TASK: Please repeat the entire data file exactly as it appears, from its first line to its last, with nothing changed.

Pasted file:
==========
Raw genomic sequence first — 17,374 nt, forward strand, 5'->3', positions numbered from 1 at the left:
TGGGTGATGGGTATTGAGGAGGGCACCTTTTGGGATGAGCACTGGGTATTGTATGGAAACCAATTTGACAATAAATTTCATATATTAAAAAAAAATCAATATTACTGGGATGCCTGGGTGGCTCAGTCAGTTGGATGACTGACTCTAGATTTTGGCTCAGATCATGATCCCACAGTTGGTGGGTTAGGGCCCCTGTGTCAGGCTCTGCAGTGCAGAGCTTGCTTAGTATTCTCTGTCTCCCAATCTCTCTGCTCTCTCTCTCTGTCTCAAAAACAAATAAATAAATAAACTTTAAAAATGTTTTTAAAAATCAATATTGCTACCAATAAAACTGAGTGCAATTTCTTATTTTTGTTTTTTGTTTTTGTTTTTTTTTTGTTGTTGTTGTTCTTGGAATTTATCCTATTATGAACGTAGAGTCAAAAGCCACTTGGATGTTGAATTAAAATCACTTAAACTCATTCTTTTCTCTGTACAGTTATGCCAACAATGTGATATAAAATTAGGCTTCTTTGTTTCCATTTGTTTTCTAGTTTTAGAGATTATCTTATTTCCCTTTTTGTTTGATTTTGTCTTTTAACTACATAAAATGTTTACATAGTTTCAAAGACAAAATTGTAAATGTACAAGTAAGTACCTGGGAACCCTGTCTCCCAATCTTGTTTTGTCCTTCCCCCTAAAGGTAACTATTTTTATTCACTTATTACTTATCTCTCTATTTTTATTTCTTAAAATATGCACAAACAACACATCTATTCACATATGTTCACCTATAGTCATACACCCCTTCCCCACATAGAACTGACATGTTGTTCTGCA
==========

Raw genomic sequence first — 17,374 nt, forward strand, 5'->3', positions numbered from 1 at the left:
TGGGTGATGGGTATTGAGGAGGGCACCTTTTGGGATGAGCACTGGGTATTGTATGGAAACCAATTTGACAATAAATTTCATATATTAAAAAAAAATCAATATTACTGGGATGCCTGGGTGGCTCAGTCAGTTGGATGACTGACTCTAGATTTTGGCTCAGATCATGATCCCACAGTTGGTGGGTTAGGGCCCCTGTGTCAGGCTCTGCAGTGCAGAGCTTGCTTAGTATTCTCTGTCTCCCAATCTCTCTGCTCTCTCTCTCTGTCTCAAAAACAAATAAATAAATAAACTTTAAAAATGTTTTTAAAAATCAATATTGCTACCAATAAAACTGAGTGCAATTTCTTATTTTTGTTTTTTGTTTTTGTTTTTTTTTTGTTGTTGTTGTTCTTGGAATTTATCCTATTATGAACGTAGAGTCAAAAGCCACTTGGATGTTGAATTAAAATCACTTAAACTCATTCTTTTCTCTGTACAGTTATGCCAACAATGTGATATAAAATTAGGCTTCTTTGTTTCCATTTGTTTTCTAGTTTTAGAGATTATCTTATTTCCCTTTTTGTTTGATTTTGTCTTTTAACTACATAAAATGTTTACATAGTTTCAAAGACAAAATTGTAAATGTACAAGTAAGTACCTGGGAACCCTGTCTCCCAATCTTGTTTTGTCCTTCCCCCTAAAGGTAACTATTTTTATTCACTTATTACTTATCTCTCTATTTTTATTTCTTAAAATATGCACAAACAACACATCTATTCACATATGTTCACCTATAGTCATACACCCCTTCCCCACATAGAACTGACATGTTGTTCTGCA